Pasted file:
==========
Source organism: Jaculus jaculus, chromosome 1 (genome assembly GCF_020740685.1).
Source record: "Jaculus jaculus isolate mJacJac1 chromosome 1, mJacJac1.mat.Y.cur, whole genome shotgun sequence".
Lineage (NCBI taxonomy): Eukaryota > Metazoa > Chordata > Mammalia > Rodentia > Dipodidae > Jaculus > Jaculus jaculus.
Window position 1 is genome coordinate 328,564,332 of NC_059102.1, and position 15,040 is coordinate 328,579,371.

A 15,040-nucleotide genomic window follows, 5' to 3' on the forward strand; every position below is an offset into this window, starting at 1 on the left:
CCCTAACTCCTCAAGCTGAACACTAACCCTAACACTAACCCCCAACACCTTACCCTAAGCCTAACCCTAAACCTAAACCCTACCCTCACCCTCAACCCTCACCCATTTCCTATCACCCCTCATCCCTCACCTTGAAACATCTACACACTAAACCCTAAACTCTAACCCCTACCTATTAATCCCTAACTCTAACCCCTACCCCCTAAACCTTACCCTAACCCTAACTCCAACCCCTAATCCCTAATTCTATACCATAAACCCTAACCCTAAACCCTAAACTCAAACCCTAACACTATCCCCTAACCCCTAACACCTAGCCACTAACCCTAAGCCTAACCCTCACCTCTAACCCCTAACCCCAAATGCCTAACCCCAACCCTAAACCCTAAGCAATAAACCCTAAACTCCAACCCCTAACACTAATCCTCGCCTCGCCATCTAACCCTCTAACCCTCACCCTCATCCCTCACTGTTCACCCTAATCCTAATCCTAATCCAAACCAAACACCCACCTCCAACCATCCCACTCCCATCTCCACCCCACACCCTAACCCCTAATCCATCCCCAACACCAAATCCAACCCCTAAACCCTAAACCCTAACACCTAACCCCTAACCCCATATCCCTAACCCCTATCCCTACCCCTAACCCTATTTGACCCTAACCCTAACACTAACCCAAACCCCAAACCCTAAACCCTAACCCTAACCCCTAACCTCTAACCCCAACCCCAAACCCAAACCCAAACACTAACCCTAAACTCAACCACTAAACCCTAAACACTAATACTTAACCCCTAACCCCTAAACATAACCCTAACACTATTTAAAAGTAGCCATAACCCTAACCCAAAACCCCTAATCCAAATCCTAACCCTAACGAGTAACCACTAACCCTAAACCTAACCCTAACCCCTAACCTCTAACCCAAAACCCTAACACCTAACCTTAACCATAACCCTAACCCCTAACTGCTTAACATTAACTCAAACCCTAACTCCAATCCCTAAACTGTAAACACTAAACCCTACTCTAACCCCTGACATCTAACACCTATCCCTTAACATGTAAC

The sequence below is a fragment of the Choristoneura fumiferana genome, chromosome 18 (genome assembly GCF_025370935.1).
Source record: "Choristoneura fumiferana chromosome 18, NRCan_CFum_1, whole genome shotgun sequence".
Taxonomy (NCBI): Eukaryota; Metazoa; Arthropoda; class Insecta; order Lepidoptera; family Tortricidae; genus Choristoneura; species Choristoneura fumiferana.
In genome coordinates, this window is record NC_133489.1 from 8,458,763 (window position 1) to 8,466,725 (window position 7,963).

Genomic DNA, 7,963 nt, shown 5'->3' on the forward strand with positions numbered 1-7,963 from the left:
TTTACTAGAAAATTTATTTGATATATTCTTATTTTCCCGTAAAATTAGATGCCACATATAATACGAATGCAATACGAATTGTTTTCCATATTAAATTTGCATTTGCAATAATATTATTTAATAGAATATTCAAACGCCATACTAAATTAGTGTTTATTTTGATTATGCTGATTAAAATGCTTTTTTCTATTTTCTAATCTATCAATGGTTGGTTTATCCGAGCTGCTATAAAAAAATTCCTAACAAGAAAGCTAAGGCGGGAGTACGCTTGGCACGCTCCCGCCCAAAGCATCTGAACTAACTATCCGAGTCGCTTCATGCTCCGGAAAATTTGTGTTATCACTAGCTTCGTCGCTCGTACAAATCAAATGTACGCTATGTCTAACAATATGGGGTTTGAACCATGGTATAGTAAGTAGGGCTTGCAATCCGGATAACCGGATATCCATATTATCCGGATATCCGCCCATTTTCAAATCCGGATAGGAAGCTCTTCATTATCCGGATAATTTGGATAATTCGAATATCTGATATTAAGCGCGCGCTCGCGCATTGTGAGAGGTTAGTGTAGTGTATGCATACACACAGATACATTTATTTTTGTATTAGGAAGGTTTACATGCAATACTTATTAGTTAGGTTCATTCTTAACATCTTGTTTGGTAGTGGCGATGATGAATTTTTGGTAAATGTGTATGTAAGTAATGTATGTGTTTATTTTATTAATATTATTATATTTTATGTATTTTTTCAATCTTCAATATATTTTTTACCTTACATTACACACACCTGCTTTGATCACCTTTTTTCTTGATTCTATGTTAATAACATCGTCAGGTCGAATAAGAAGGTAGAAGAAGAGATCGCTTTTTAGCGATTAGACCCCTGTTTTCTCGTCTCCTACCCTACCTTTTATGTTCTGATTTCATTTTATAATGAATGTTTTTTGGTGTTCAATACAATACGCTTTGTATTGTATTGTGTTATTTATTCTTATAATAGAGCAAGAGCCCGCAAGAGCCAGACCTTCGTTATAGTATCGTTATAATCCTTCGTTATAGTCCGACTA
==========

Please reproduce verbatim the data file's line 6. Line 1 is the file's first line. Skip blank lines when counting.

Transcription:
CCCTAACTCCTCAAGCTGAACACTAACCCTAACACTAACCCCCAACACCTTACCCTAAGCCTAACCCTAAACCTAAACCCTACCCTCACCCTCAACCCTCACCCATTTCCTATCACCCCTCATCCCTCACCTTGAAACATCTACACACTAAACCCTAAACTCTAACCCCTACCTATTAATCCCTAACTCTAACCCCTACCCCCTAAACCTTACCCTAACCCTAACTCCAACCCCTAATCCCTAATTCTATACCATAAACCCTAACCCTAAACCCTAAACTCAAACCCTAACACTATCCCCTAACCCCTAACACCTAGCCACTAACCCTAAGCCTAACCCTCACCTCTAACCCCTAACCCCAAATGCCTAACCCCAACCCTAAACCCTAAGCAATAAACCCTAAACTCCAACCCCTAACACTAATCCTCGCCTCGCCATCTAACCCTCTAACCCTCACCCTCATCCCTCACTGTTCACCCTAATCCTAATCCTAATCCAAACCAAACACCCACCTCCAACCATCCCACTCCCATCTCCACCCCACACCCTAACCCCTAATCCATCCCCAACACCAAATCCAACCCCTAAACCCTAAACCCTAACACCTAACCCCTAACCCCATATCCCTAACCCCTATCCCTACCCCTAACCCTATTTGACCCTAACCCTAACACTAACCCAAACCCCAAACCCTAAACCCTAACCCTAACCCCTAACCTCTAACCCCAACCCCAAACCCAAACCCAAACACTAACCCTAAACTCAACCACTAAACCCTAAACACTAATACTTAACCCCTAACCCCTAAACATAACCCTAACACTATTTAAAAGTAGCCATAACCCTAACCCAAAACCCCTAATCCAAATCCTAACCCTAACGAGTAACCACTAACCCTAAACCTAACCCTAACCCCTAACCTCTAACCCAAAACCCTAACACCTAACCTTAACCATAACCCTAACCCCTAACTGCTTAACATTAACTCAAACCCTAACTCCAATCCCTAAACTGTAAACACTAAACCCTACTCTAACCCCTGACATCTAACACCTATCCCTTAACATGTAAC